Young Adult Paranormal
Date Published: September 2012
Racquel is unique. The bloodlines of four of the most powerful beings in the Shadow World are
intertwined within her DNA. She has never craved attention. She just wants to be able to live
as normal life as she can. But she’s about to find that even though she’s uniquely unwelcome
wherever she goes, her abilities also make her the best chance the Shadow World has to stop a
threat to all the Shadow races.
Once arriving home, Racquel finds that greater evils exist and that the person she cares for most
in this world, her half-sister Addie, has been kidnapped along with other Shadow World beings.
Racquel finds herself facing horrible odds with those who would rather see her dead than alive.
As her journey continues, Racquel learns more about herself, what she is capable of, and that not
every being looks at her as an abomination. Coy, a human captive that Racquel saves from the
Vampires, starts showing kindness toward her. Racquel tries putting distance between her and
the human boy but as they spend more time together it becomes harder and harder for Racquel to
fight the affection she wants and needs.
But will Coy’s friendship and her new found discoveries be enough to help Racquel unravel the
strangest mystery that has ever plagued the Shadow World?
Uniquely Unwelcome lives up to its title, in being unique. True, there are all the usual suspects - vampires, weres, shifters, faeries and witches but in this book, they don't intermix and are very prejudiced against the other paranormal races (I don't know if races is the right word, but it's all I have). Harmony, who prefers to go by Racquel, comes from a long history of family members who intermixed with other races, resulting in her being a quarter each of vampire, shifter, were and witch. As a result she is hated, feared and treated horribly by all races. Because of her strange eyes, even humans feel weird around her.
After coming back from a trip to try to find others like her, and failing, she returns to more fear and supsicion as paranormals are going missing, including her own sister. An older witch tells her that she has the key to getting her sister and all the others back because of her unique family background. She has the powers of four different paranomals running through her, and she can find the others by using that to her advantage. An old enemy, Ethan, decides to come a long so that he can keep an eye on her. As a result, he begins to see what it is like to be Racquel. He experiences the way that everyone treats her.
Along the way Racquel frees a human that the vampires have kept in slavery. The human, Coy sees past Racquel's differences and they form a relationship. Their relationship is very sweet, and gives the reader something positive to focus on in the wake of all the ugliness over Racquel's differences.
I really liked this story. It's a little slow in the beginning, but the pace then picks up and moves along very well. I am really looking forward to the next book so I can see where Racquel's story picks up.
Virtual Book Tour March 1 - March 29
Mach 1 - Reading Addiction Blog Tours - Meet and Greet
Mach 2 - Kindle Obsessed - Guest Post/PROMO
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March 29 - My Cozie Corner - Review
About the Author
Brandy Nacole resides in Arkansas where her imagination runs wild. Her obsession is reading but her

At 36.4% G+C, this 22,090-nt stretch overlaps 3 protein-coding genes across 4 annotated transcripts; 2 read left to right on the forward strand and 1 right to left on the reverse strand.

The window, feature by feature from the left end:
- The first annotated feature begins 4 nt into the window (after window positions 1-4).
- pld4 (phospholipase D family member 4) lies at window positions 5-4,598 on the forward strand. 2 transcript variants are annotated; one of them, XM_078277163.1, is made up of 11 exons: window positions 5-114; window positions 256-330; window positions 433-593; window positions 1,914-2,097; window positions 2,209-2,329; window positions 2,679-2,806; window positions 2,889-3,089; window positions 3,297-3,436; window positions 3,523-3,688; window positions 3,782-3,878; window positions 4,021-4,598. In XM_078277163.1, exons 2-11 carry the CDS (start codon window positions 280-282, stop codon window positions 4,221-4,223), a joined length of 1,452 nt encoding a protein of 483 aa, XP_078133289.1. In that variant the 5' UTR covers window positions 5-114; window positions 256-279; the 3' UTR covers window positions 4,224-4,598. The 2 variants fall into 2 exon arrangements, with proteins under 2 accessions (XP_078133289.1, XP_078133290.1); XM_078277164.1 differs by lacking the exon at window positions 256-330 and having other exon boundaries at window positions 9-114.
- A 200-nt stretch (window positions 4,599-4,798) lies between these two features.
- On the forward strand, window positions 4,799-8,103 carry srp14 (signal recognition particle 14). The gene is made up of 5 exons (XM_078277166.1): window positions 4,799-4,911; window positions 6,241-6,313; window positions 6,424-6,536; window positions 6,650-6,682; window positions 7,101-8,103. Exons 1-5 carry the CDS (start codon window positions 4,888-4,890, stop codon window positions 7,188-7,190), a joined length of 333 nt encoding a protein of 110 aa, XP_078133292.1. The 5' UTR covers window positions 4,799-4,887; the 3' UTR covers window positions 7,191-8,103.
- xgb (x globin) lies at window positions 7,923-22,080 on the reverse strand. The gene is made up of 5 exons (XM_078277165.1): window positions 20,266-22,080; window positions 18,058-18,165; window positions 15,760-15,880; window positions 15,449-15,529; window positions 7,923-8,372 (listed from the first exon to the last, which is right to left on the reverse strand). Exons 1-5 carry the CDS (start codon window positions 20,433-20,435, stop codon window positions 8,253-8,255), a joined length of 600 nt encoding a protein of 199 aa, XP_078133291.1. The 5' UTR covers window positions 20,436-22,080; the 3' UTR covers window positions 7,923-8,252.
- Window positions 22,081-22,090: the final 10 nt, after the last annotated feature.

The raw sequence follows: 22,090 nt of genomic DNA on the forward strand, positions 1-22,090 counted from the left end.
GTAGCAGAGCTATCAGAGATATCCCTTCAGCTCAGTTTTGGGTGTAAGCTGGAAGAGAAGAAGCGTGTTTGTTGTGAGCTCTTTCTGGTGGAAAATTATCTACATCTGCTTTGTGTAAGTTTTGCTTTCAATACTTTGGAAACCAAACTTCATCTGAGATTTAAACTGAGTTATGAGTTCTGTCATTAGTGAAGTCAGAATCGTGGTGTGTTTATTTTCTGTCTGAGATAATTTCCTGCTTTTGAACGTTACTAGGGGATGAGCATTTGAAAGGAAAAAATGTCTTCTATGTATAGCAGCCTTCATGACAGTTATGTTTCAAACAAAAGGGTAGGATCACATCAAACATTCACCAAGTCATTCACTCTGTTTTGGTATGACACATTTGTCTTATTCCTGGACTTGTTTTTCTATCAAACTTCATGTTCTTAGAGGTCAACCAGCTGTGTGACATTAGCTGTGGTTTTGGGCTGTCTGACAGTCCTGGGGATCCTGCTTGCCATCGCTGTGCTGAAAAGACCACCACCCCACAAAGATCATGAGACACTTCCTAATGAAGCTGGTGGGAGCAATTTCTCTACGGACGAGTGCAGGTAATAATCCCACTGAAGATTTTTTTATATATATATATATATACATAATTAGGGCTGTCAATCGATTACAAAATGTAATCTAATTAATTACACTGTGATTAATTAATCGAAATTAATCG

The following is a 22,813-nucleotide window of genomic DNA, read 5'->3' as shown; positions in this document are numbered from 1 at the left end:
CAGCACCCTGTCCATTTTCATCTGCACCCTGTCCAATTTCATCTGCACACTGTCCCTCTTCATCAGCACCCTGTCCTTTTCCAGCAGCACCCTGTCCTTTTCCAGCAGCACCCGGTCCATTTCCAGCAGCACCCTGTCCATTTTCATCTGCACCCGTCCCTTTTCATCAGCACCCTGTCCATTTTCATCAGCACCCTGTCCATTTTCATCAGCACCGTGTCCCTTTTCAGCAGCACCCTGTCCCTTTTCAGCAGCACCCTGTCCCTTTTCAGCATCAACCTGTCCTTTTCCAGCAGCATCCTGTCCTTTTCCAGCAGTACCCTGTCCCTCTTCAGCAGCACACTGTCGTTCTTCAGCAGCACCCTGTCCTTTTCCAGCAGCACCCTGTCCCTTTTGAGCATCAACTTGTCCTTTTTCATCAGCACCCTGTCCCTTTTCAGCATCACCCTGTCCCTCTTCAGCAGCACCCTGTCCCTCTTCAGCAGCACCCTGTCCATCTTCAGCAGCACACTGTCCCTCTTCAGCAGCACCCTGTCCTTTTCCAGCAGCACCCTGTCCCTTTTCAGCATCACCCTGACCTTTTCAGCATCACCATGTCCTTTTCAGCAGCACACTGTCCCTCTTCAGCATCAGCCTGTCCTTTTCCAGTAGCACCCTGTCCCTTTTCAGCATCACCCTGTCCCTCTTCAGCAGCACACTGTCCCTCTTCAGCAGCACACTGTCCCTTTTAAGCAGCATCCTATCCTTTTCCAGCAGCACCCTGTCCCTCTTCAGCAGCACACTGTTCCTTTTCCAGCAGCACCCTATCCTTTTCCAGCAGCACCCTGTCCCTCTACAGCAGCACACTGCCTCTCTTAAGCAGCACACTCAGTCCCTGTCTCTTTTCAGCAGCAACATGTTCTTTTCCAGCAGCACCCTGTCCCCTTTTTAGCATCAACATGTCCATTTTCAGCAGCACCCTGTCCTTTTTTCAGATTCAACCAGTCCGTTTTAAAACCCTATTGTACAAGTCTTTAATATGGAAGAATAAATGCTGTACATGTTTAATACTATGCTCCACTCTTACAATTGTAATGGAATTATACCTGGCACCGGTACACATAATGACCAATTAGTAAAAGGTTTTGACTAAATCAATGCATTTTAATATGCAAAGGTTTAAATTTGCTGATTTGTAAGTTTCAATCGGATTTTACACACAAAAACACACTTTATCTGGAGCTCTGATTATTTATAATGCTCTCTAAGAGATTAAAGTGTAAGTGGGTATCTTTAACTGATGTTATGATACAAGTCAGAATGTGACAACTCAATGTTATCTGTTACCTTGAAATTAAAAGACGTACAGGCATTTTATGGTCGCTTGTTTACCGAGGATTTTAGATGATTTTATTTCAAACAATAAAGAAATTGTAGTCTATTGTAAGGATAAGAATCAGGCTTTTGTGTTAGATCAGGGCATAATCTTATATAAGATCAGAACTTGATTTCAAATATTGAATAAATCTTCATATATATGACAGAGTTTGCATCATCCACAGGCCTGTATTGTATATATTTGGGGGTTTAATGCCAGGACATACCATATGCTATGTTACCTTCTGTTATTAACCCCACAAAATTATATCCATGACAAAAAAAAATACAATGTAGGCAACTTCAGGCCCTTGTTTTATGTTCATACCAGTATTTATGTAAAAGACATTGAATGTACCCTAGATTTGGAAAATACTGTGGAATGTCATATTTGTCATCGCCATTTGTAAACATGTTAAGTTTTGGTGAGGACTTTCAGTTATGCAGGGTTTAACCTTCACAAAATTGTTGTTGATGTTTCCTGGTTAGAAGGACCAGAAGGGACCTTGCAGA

passion is writing. She put her dream of becoming a writer on the back burner and went to college
to become a psychologist. Three years after endless classes in a field she only felt half satisfied with,
Brandy picked up her pen once again and wrote the outline to Uniquely Unwelcome. She finished out
her degree in psychology but traded her dream of writing for the degree and put psychology on the back
burner. Whenever she’s not reading or writing, Brandy is spending time with her family and friends,
throwing around crazy ideas, and laughing through the crazy moments.
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Why book covers are so important.
There’s this saying, ‘Don’t judge a book by its cover,’ but let’s face it, it happens. When searching for a book the first thing someone is going to notice is the cover. The cover can then draw that person into reading the synopsis. If the synopsis and the cover draw the reader in, they could possibly buy it or put it on their to-be-read list.
My own personal experience with a cover design came with Uniquely Unwelcome. The first edition cover was a hand drawing of a girl looking up at an eagle. While it was a nice drawing, it just wasn’t up to par with other Fantasy covers. It became very apparent to me, especially after a few readers recommended that I change the cover, that a change was indeed needed.
Why did I decide to use a hand drawing? Well it was kind of a dream of mine. My husband is a great artist. He’s also my support system. Whenever I’m frustrated, stuck on an idea, or just at a complete loss, he’s there. I wanted to pay some tribute to his support and so I thought I would have him do my first cover. From there, I would go with the “traditional covers” but for my first publication I wanted to incorporate him in some way.
My lesson from that, sometimes we have to let go of the smaller dreams/goals to reach the bigger ones. I felt guilty I guess you could say when I told him I thought it was best if we changed the cover. Being a great supporter like he is, he agreed. He was honored that I had tried and that I had even used his art to begin with. So together we picked out the cover for Uniquely Unwelcome and then again with Blood Burdens.
So yes, books are judged by their covers. I’m not saying that every person does this, but most probably do. I’m happy with the new cover for Uniquely Unwelcome and have a paperback edition of both the first edition with my husband’s cover design and the newer edition so I at least have a small token of my little dream.